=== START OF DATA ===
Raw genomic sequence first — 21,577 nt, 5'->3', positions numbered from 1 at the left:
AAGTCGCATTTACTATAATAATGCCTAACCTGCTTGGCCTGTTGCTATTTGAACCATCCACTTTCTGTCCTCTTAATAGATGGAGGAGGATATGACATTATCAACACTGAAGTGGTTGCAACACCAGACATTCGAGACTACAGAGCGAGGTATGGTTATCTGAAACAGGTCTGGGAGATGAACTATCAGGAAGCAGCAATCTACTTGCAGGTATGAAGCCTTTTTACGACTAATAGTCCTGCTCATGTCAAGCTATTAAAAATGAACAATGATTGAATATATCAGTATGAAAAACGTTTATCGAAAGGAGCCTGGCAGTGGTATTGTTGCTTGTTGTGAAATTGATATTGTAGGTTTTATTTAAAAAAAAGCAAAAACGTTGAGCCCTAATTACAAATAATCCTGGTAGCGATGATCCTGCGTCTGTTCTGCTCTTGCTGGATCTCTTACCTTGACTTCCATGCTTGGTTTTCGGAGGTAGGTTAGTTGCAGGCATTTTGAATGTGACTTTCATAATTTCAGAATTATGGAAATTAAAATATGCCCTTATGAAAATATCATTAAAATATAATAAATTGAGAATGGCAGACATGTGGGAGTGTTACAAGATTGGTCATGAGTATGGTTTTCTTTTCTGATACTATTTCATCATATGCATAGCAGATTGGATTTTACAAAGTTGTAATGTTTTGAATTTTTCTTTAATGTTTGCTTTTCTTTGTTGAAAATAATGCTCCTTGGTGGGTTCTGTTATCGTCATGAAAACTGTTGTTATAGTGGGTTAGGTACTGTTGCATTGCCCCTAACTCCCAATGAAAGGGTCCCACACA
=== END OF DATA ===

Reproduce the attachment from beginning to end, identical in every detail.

Raw genomic sequence first — 21,577 nt, 5'->3', positions numbered from 1 at the left:
AAGTCGCATTTACTATAATAATGCCTAACCTGCTTGGCCTGTTGCTATTTGAACCATCCACTTTCTGTCCTCTTAATAGATGGAGGAGGATATGACATTATCAACACTGAAGTGGTTGCAACACCAGACATTCGAGACTACAGAGCGAGGTATGGTTATCTGAAACAGGTCTGGGAGATGAACTATCAGGAAGCAGCAATCTACTTGCAGGTATGAAGCCTTTTTACGACTAATAGTCCTGCTCATGTCAAGCTATTAAAAATGAACAATGATTGAATATATCAGTATGAAAAACGTTTATCGAAAGGAGCCTGGCAGTGGTATTGTTGCTTGTTGTGAAATTGATATTGTAGGTTTTATTTAAAAAAAAGCAAAAACGTTGAGCCCTAATTACAAATAATCCTGGTAGCGATGATCCTGCGTCTGTTCTGCTCTTGCTGGATCTCTTACCTTGACTTCCATGCTTGGTTTTCGGAGGTAGGTTAGTTGCAGGCATTTTGAATGTGACTTTCATAATTTCAGAATTATGGAAATTAAAATATGCCCTTATGAAAATATCATTAAAATATAATAAATTGAGAATGGCAGACATGTGGGAGTGTTACAAGATTGGTCATGAGTATGGTTTTCTTTTCTGATACTATTTCATCATATGCATAGCAGATTGGATTTTACAAAGTTGTAATGTTTTGAATTTTTCTTTAATGTTTGCTTTTCTTTGTTGAAAATAATGCTCCTTGGTGGGTTCTGTTATCGTCATGAAAACTGTTGTTATAGTGGGTTAGGTACTGTTGCATTGCCCCTAACTCCCAATGAAAGGGTCCCACACA